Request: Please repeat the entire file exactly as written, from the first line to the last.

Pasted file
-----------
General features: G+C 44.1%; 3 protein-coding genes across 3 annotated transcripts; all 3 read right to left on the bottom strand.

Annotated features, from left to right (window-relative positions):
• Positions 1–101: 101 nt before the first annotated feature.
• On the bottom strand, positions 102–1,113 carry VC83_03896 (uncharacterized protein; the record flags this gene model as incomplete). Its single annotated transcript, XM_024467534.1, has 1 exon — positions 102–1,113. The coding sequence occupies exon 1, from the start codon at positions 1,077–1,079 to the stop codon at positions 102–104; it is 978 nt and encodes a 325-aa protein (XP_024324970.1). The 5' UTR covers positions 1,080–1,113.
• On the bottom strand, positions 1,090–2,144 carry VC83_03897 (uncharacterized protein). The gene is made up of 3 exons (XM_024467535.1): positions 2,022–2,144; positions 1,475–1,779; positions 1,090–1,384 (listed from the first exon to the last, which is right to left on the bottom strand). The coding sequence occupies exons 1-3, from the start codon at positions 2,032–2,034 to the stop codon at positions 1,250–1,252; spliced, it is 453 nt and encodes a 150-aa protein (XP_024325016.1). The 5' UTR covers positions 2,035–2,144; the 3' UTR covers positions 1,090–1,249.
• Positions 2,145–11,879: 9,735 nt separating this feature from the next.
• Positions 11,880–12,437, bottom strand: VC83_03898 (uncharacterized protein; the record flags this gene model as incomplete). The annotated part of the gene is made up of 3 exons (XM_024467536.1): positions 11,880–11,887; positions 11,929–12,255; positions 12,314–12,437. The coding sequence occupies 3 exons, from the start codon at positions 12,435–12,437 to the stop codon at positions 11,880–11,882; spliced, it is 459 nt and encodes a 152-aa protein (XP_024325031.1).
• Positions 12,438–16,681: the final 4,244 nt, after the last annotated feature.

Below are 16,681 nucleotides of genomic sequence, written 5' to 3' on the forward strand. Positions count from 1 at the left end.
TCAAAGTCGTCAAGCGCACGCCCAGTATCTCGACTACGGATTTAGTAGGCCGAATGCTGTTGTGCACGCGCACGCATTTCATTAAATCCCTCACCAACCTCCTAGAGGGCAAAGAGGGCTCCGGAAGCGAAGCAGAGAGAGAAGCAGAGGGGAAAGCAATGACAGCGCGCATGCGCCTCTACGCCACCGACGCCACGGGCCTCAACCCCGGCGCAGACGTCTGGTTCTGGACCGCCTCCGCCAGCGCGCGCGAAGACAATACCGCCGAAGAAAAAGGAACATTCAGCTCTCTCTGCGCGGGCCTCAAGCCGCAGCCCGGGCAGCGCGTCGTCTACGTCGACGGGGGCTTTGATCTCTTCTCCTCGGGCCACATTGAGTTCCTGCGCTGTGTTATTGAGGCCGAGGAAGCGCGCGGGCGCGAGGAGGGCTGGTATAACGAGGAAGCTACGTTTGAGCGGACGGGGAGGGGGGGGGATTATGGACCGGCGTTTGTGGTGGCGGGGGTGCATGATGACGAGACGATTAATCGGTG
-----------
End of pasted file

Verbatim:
General features: G+C 44.1%; 3 protein-coding genes across 3 annotated transcripts; all 3 read right to left on the bottom strand.

Annotated features, from left to right (window-relative positions):
• Positions 1–101: 101 nt before the first annotated feature.
• On the bottom strand, positions 102–1,113 carry VC83_03896 (uncharacterized protein; the record flags this gene model as incomplete). Its single annotated transcript, XM_024467534.1, has 1 exon — positions 102–1,113. The coding sequence occupies exon 1, from the start codon at positions 1,077–1,079 to the stop codon at positions 102–104; it is 978 nt and encodes a 325-aa protein (XP_024324970.1). The 5' UTR covers positions 1,080–1,113.
• On the bottom strand, positions 1,090–2,144 carry VC83_03897 (uncharacterized protein). The gene is made up of 3 exons (XM_024467535.1): positions 2,022–2,144; positions 1,475–1,779; positions 1,090–1,384 (listed from the first exon to the last, which is right to left on the bottom strand). The coding sequence occupies exons 1-3, from the start codon at positions 2,032–2,034 to the stop codon at positions 1,250–1,252; spliced, it is 453 nt and encodes a 150-aa protein (XP_024325016.1). The 5' UTR covers positions 2,035–2,144; the 3' UTR covers positions 1,090–1,249.
• Positions 2,145–11,879: 9,735 nt separating this feature from the next.
• Positions 11,880–12,437, bottom strand: VC83_03898 (uncharacterized protein; the record flags this gene model as incomplete). The annotated part of the gene is made up of 3 exons (XM_024467536.1): positions 11,880–11,887; positions 11,929–12,255; positions 12,314–12,437. The coding sequence occupies 3 exons, from the start codon at positions 12,435–12,437 to the stop codon at positions 11,880–11,882; spliced, it is 459 nt and encodes a 152-aa protein (XP_024325031.1).
• Positions 12,438–16,681: the final 4,244 nt, after the last annotated feature.

Below are 16,681 nucleotides of genomic sequence, written 5' to 3' on the forward strand. Positions count from 1 at the left end.
TCAAAGTCGTCAAGCGCACGCCCAGTATCTCGACTACGGATTTAGTAGGCCGAATGCTGTTGTGCACGCGCACGCATTTCATTAAATCCCTCACCAACCTCCTAGAGGGCAAAGAGGGCTCCGGAAGCGAAGCAGAGAGAGAAGCAGAGGGGAAAGCAATGACAGCGCGCATGCGCCTCTACGCCACCGACGCCACGGGCCTCAACCCCGGCGCAGACGTCTGGTTCTGGACCGCCTCCGCCAGCGCGCGCGAAGACAATACCGCCGAAGAAAAAGGAACATTCAGCTCTCTCTGCGCGGGCCTCAAGCCGCAGCCCGGGCAGCGCGTCGTCTACGTCGACGGGGGCTTTGATCTCTTCTCCTCGGGCCACATTGAGTTCCTGCGCTGTGTTATTGAGGCCGAGGAAGCGCGCGGGCGCGAGGAGGGCTGGTATAACGAGGAAGCTACGTTTGAGCGGACGGGGAGGGGGGGGGATTATGGACCGGCGTTTGTGGTGGCGGGGGTGCATGATGACGAGACGATTAATCGGTG